Telemental health for children and adolescents

Int Rev Psychiatry. 2015;27(6):513-24. doi: 10.3109/09540261.2015.1086322. Epub 2015 Nov 5.


Most children and adolescents across the USA fail to receive adequate mental health services, especially in rural or underserved communities. The supply of child and adolescent psychiatrists is insufficient for the number of children in need of services and is not anticipated to grow. This calls for novel approaches to mental health care. Telemental health (TMH) offers one approach to increase access. TMH programmes serving young people are developing rapidly and available studies demonstrate that these services are feasible, acceptable, sustainable and likely as effective as in-person services. TMH services are utilized in clinical settings to provide direct care and consultation to primary care providers (PCPs), as well as in non-traditional settings, such as schools, correctional facilities and the home. Delivery of services to young people through TMH requires several adjustments to practice with adults regarding the model of care, cultural values, participating adults, rapport-building, pharmacotherapy and psychotherapy. Additional infrastructure accommodations at the patient site include space and staffing to conduct developmentally appropriate evaluations and treatment planning with parents, other providers, and community services. For TMH to optimally impact young people's access to mental health care, collaborative models of care are needed to support PCPs as frontline mental health-care providers, thereby effectively expanding the child and adolescent mental health workforce.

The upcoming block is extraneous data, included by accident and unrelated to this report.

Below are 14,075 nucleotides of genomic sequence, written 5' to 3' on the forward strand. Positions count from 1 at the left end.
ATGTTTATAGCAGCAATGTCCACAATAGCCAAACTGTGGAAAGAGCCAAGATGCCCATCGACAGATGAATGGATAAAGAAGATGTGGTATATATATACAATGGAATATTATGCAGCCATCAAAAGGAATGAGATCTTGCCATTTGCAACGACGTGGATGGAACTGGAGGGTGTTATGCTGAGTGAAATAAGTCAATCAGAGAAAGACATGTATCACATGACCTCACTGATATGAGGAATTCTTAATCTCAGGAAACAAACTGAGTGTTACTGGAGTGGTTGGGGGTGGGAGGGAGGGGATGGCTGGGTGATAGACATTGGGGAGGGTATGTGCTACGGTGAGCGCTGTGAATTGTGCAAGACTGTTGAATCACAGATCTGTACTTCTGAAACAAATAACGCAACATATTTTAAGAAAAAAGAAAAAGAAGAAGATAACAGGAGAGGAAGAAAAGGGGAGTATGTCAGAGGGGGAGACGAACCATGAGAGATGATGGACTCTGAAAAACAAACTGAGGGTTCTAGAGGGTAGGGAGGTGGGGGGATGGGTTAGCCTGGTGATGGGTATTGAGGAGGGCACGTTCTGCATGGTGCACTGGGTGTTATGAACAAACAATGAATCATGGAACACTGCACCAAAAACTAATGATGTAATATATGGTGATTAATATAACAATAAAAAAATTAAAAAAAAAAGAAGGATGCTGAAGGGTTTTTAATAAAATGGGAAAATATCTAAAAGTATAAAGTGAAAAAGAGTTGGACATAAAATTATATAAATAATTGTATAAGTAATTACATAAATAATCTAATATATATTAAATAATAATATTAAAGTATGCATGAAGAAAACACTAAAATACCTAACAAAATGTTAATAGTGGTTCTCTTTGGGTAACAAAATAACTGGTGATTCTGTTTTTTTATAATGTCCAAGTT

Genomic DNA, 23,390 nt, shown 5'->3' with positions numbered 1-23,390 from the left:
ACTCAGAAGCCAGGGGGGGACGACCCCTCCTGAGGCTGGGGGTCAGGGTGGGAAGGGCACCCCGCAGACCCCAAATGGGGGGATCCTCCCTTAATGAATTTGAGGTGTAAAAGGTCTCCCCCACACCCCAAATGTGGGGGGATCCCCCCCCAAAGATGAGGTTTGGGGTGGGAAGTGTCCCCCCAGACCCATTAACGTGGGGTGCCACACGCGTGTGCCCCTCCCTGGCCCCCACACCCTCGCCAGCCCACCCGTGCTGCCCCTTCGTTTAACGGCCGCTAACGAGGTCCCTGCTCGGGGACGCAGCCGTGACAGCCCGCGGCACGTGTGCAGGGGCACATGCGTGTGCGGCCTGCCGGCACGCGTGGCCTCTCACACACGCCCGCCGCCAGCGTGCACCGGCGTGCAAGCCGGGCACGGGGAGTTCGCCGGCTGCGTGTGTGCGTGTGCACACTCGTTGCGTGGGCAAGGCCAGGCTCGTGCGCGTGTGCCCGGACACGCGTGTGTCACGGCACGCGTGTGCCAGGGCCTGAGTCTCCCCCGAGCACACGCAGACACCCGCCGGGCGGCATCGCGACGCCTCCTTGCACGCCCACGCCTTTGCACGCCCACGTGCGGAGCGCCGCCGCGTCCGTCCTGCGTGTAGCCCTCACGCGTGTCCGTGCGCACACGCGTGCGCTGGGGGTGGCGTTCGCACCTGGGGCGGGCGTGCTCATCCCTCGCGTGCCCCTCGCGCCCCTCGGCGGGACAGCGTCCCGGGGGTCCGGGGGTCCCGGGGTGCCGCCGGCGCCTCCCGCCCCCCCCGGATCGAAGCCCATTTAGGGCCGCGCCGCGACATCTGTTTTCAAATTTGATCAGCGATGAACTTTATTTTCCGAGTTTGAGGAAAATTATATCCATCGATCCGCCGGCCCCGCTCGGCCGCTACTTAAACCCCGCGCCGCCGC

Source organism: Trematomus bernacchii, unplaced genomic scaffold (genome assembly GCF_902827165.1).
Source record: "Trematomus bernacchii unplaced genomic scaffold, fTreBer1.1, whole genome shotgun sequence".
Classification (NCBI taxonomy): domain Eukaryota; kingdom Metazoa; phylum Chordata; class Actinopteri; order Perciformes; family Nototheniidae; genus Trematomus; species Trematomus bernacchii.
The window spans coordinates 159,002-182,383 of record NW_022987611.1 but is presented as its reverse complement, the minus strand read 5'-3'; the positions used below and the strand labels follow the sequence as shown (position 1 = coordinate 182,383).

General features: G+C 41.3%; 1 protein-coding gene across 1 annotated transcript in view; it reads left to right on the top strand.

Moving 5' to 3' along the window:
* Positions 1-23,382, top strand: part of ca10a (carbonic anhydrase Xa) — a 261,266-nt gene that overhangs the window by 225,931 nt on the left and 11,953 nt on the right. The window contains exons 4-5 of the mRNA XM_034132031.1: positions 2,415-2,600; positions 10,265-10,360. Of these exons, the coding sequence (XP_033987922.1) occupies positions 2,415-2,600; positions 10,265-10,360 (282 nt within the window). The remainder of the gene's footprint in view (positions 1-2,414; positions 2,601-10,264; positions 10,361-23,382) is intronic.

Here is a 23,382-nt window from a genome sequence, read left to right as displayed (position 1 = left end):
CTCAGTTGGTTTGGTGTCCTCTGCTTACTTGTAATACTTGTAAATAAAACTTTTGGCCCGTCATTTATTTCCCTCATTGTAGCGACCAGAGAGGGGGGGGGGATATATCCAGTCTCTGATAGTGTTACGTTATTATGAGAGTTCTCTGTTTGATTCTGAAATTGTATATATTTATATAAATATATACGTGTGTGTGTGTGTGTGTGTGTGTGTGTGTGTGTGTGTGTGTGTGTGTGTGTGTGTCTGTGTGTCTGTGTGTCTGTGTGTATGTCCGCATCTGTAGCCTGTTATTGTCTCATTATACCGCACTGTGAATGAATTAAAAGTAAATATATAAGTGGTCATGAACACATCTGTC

Keywords: Telepsychiatry; child and adolescent; e-health; telehealth; telemedicine; telemental health; video teleconferencing; youth.

Publication types

  • Review

MeSH terms

  • Adolescent
  • Adolescent Psychiatry* / methods
  • Child
  • Child Psychiatry* / methods
  • Humans
  • Internet
  • Mental Health Services / supply & distribution*
  • Referral and Consultation
  • Telemedicine / methods*
  • United States
  • Videoconferencing* / instrumentation